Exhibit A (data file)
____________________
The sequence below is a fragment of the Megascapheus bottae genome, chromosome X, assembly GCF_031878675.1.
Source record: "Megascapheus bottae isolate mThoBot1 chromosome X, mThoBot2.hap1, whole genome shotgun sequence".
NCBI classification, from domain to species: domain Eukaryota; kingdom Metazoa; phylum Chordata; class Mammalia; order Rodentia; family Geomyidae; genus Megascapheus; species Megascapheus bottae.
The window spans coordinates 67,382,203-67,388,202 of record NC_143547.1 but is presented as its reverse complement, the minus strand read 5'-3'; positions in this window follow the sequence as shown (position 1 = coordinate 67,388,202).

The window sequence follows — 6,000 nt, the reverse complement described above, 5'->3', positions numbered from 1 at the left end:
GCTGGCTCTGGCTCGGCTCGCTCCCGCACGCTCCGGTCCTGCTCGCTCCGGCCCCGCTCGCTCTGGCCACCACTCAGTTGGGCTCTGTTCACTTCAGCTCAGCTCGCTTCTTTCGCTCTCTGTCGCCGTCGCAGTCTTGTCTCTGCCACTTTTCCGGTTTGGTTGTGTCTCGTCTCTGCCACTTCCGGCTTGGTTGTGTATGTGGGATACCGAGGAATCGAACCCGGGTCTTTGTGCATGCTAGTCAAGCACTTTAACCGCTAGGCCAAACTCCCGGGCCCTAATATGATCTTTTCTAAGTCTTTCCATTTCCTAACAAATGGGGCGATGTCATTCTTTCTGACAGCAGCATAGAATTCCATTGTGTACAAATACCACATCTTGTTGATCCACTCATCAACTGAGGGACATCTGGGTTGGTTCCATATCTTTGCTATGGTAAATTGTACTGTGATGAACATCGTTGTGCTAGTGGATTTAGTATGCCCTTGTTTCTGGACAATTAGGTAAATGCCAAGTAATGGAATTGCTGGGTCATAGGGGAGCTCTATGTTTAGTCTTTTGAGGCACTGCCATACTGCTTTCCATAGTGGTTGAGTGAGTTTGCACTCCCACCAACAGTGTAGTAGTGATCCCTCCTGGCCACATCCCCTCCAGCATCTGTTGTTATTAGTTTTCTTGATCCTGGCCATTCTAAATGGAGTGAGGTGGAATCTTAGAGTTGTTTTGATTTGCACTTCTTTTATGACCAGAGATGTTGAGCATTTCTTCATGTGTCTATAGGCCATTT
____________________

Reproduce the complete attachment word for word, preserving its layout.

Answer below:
The sequence below is a fragment of the Megascapheus bottae genome, chromosome X, assembly GCF_031878675.1.
Source record: "Megascapheus bottae isolate mThoBot1 chromosome X, mThoBot2.hap1, whole genome shotgun sequence".
NCBI classification, from domain to species: domain Eukaryota; kingdom Metazoa; phylum Chordata; class Mammalia; order Rodentia; family Geomyidae; genus Megascapheus; species Megascapheus bottae.
The window spans coordinates 67,382,203-67,388,202 of record NC_143547.1 but is presented as its reverse complement, the minus strand read 5'-3'; positions in this window follow the sequence as shown (position 1 = coordinate 67,388,202).

The window sequence follows — 6,000 nt, the reverse complement described above, 5'->3', positions numbered from 1 at the left end:
GCTGGCTCTGGCTCGGCTCGCTCCCGCACGCTCCGGTCCTGCTCGCTCCGGCCCCGCTCGCTCTGGCCACCACTCAGTTGGGCTCTGTTCACTTCAGCTCAGCTCGCTTCTTTCGCTCTCTGTCGCCGTCGCAGTCTTGTCTCTGCCACTTTTCCGGTTTGGTTGTGTCTCGTCTCTGCCACTTCCGGCTTGGTTGTGTATGTGGGATACCGAGGAATCGAACCCGGGTCTTTGTGCATGCTAGTCAAGCACTTTAACCGCTAGGCCAAACTCCCGGGCCCTAATATGATCTTTTCTAAGTCTTTCCATTTCCTAACAAATGGGGCGATGTCATTCTTTCTGACAGCAGCATAGAATTCCATTGTGTACAAATACCACATCTTGTTGATCCACTCATCAACTGAGGGACATCTGGGTTGGTTCCATATCTTTGCTATGGTAAATTGTACTGTGATGAACATCGTTGTGCTAGTGGATTTAGTATGCCCTTGTTTCTGGACAATTAGGTAAATGCCAAGTAATGGAATTGCTGGGTCATAGGGGAGCTCTATGTTTAGTCTTTTGAGGCACTGCCATACTGCTTTCCATAGTGGTTGAGTGAGTTTGCACTCCCACCAACAGTGTAGTAGTGATCCCTCCTGGCCACATCCCCTCCAGCATCTGTTGTTATTAGTTTTCTTGATCCTGGCCATTCTAAATGGAGTGAGGTGGAATCTTAGAGTTGTTTTGATTTGCACTTCTTTTATGACCAGAGATGTTGAGCATTTCTTCATGTGTCTATAGGCCATTT